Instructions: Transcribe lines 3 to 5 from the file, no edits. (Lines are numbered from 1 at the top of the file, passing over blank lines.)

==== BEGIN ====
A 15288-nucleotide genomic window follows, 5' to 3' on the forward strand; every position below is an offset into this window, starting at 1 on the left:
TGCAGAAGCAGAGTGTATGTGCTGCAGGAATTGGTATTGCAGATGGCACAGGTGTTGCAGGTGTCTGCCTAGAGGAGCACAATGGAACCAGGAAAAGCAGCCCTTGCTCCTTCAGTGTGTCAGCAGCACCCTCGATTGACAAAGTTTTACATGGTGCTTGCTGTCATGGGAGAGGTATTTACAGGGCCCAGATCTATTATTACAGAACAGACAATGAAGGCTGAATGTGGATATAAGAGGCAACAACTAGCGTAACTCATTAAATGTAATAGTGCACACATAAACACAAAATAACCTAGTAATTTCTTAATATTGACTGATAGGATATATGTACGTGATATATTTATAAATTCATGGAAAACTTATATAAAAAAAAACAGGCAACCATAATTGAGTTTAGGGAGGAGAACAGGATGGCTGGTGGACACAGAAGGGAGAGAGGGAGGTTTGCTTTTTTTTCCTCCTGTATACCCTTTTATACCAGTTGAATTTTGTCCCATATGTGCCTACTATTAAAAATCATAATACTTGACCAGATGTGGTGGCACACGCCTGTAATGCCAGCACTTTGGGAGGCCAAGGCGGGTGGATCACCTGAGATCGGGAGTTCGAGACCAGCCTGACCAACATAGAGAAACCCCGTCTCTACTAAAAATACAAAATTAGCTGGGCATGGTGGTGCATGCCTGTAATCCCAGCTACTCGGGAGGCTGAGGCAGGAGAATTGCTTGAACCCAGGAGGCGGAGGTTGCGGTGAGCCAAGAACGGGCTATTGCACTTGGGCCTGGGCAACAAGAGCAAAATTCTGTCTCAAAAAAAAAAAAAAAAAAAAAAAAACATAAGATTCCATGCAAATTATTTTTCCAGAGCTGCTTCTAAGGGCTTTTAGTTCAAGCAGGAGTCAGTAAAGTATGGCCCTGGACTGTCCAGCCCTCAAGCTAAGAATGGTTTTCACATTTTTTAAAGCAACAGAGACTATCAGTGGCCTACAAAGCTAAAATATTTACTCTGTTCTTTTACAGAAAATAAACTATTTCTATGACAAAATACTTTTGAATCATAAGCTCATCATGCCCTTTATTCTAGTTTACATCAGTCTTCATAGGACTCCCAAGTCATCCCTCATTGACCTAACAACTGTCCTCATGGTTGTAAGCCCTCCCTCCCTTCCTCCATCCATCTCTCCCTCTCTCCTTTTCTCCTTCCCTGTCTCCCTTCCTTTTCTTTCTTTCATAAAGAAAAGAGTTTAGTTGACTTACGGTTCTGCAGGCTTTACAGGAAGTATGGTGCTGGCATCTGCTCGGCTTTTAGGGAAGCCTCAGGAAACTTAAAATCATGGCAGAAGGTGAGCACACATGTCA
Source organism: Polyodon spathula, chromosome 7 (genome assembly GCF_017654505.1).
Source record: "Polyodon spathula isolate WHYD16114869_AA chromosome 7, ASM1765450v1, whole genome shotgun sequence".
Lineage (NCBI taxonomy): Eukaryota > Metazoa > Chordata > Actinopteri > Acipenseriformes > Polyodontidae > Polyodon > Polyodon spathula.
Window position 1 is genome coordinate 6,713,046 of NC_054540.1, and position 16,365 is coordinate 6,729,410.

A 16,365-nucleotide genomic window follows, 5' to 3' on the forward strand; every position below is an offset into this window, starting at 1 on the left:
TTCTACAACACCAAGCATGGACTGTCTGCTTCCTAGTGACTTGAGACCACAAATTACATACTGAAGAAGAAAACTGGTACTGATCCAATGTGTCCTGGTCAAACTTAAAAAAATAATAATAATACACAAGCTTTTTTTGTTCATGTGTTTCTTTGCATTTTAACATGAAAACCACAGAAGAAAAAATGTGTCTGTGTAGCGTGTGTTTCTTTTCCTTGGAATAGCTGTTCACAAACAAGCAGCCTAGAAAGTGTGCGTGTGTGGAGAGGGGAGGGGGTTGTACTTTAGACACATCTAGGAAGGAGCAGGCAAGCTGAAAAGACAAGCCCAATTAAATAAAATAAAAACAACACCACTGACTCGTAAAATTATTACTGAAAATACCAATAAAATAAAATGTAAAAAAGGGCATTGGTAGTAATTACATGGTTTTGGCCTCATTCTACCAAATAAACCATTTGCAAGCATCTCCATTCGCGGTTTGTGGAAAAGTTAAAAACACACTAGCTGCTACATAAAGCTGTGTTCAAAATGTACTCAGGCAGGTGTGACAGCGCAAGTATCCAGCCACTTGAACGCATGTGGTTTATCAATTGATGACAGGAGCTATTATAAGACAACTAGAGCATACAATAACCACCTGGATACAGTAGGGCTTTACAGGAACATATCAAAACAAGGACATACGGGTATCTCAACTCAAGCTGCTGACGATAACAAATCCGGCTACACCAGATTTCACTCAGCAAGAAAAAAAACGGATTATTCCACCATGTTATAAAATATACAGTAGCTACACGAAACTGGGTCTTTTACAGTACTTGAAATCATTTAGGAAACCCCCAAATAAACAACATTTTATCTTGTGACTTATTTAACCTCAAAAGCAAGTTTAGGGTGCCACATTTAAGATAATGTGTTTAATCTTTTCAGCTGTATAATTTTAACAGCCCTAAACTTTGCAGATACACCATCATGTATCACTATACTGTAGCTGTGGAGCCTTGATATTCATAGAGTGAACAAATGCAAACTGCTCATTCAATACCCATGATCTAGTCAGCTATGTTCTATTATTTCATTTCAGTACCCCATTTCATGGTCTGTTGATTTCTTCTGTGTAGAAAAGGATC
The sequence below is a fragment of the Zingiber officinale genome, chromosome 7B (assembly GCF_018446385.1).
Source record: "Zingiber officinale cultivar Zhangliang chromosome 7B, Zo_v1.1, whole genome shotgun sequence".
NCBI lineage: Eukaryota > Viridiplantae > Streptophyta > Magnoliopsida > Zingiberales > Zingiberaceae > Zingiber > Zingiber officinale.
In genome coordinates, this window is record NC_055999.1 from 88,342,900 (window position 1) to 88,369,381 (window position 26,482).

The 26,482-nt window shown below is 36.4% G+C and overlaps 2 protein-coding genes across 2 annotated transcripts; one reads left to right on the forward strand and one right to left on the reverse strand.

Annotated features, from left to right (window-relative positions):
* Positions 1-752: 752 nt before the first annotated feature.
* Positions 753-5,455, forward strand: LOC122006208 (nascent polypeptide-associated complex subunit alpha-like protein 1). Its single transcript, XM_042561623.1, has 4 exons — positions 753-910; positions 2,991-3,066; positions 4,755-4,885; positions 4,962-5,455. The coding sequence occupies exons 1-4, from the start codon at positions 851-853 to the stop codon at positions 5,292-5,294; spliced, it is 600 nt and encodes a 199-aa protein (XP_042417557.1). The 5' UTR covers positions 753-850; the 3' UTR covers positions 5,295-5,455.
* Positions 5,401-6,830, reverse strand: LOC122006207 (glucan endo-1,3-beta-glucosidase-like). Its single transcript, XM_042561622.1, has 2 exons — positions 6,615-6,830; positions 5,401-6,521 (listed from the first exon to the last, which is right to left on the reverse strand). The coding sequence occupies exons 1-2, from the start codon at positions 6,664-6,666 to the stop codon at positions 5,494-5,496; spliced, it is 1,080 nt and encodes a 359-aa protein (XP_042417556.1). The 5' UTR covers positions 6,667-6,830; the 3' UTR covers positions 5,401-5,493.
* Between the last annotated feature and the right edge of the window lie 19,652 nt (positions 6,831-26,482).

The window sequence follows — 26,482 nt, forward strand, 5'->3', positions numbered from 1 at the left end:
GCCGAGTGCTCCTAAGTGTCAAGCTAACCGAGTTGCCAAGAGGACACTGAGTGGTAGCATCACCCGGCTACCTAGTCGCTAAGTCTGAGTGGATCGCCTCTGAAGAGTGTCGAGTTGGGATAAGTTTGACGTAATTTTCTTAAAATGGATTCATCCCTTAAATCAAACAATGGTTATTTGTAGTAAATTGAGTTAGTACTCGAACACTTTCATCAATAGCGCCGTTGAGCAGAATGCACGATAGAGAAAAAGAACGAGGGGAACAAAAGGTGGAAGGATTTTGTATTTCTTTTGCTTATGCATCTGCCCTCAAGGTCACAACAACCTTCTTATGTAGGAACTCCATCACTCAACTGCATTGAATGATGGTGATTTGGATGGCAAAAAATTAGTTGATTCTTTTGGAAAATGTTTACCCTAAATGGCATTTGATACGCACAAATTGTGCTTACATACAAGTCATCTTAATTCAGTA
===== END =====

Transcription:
Source organism: Polyodon spathula, chromosome 7 (genome assembly GCF_017654505.1).
Source record: "Polyodon spathula isolate WHYD16114869_AA chromosome 7, ASM1765450v1, whole genome shotgun sequence".
Lineage (NCBI taxonomy): Eukaryota > Metazoa > Chordata > Actinopteri > Acipenseriformes > Polyodontidae > Polyodon > Polyodon spathula.